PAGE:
[Dnsmasq-discuss] samba and workgroups with dhcp
adam.ant at cyberspaceroad.com
Tue Oct 14 08:58:28 BST 2008
Rune Kock on 13/10/08 20:21, wrote:
> I don't think that the Samba-settings you mention matter much for
> whether your network works.
> Windows networking is rather arcane magic, sometimes it works and
> sometimes it doesn't.
> The central problem is how the workstations/servers locate each other.
> And that will be very different depending on whether you run a small,
> simple lan, or a huge organisation with many network segments.
> There are three mechanisms that can be used:
> 1) Ethernet broadcast. This is the way that usually "just works".
> However, all machines must be on the same network, and it sometimes
> takes a few minutes from the machine starts until it is visible on the
> net. Be sure that all machines have unique names.
> 2) WINS server. You set up one WINS server (Samba can do that), and
> then let your DHCP-server tell the IP-address of the WINS-server to
> the clients. This is an old fashioned solution, but simple to set up
> and it works well for small/medium size networks. Again, be sure that
> all machines have unique names.
> 3) DNS. You set up a Microsoft DNS server, and have all your machines
> register in that. Non-MS DNS servers can be used, but then the
> machines cannot register themselves, you'll need to configure
> everything. A basic setup will work with Samba, but you'll need MS
> servers to go all the way (or perhaps Samba 4). The way that MS
> designed this, it seems that they assumed that every machine has a
> public IP-address; it is very hard to grasp how this is properly
> combined with NAT. However, it is probably the only way to run a
> really huge setup.
> To elaborate a bit about the settings you mention:
>> workgroup = SAMBA_WORK_GROUP
>> domain master = yes
> These two settings say that Samba should be the Domain Controller of a
> Windows NT domain called SAMBA_WORK_GROUP.
> Windows NT domains are not related to DNS in any way (though Windows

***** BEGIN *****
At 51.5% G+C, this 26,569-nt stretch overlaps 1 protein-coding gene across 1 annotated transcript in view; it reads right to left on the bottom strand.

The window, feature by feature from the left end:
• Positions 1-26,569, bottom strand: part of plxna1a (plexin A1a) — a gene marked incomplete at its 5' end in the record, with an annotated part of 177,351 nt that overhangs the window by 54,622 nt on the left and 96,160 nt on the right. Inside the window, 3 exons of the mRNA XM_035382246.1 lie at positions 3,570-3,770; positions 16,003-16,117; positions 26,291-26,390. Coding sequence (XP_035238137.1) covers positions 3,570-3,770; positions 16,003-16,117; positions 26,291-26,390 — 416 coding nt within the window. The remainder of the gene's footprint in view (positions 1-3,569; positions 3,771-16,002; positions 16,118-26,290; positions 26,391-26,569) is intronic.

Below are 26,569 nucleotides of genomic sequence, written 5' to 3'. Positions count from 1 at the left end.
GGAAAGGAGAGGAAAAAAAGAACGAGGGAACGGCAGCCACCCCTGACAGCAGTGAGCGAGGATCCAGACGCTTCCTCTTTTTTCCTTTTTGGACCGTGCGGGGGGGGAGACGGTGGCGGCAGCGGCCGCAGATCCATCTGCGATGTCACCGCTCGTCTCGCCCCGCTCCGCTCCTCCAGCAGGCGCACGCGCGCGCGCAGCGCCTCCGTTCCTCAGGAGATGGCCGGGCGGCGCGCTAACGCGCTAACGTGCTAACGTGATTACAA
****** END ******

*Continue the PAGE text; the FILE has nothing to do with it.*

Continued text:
> 2000 domains are). They are used 1) to allow an administrator to
> centrally configure all participating machines, and 2) to allow a user
> to log on to every participation machine with the same account. The
> clients must be joined to the domain to get these two advantages.
> If you don't want to use the NT domain functions, you should set
> domain master to no. Workgroup must still be set -- probably you'll
> want to set it to the same as the workgroup that you have set the
> clients to (My Computer, Properties, Computer Name in Win XP).
>> local master = yes
>> preferred master = yes
> These are related to the way that broadcast is handled, see above.
> The master is a machine that collects the various broadcasted
> information so that a newly booted client has a quick way to get it.
> The machines on the lan vote about who should be the master; local
> master allows Samba to run for master, while preferred master will
> make Samba fight to get chosen. When you run an NT domain, it is a
> good idea for the domain controller to be master as well. These
> settings look OK.
> ... hope that I managed to confuse you as much as MS has managed to
> confuse me....
Yes it is more confusing, thanks... :)
Setting "domain master = no" seems to get me a big step further, so I'll keep it
like that. I have "local master = yes" and "preferred master = yes" but I don't
think changing them helped much so I'll leave them on "yes".
The 'fighting to be master' issue did manifest itself I think, because for a
while I could get a connection which would then die after a minute, confusingly.
But that was before I had configured any of the 'master' options.
Most importantly though you clarified this workgroup thang - I have now set up a
proper workgroup, although it is funny that this Windows NT feature is so
important to the Mac. It also seems to get the domain name wrong, thinking its
hostname is 'sylvie at local' when DHCP should have told it to be
'sylvie at localdomain', for instance (that's the Mac).
You're probably thinking "what the hell's he's doing?", but it does seem to be a
bit more controlled now, rather than just randomly functional.
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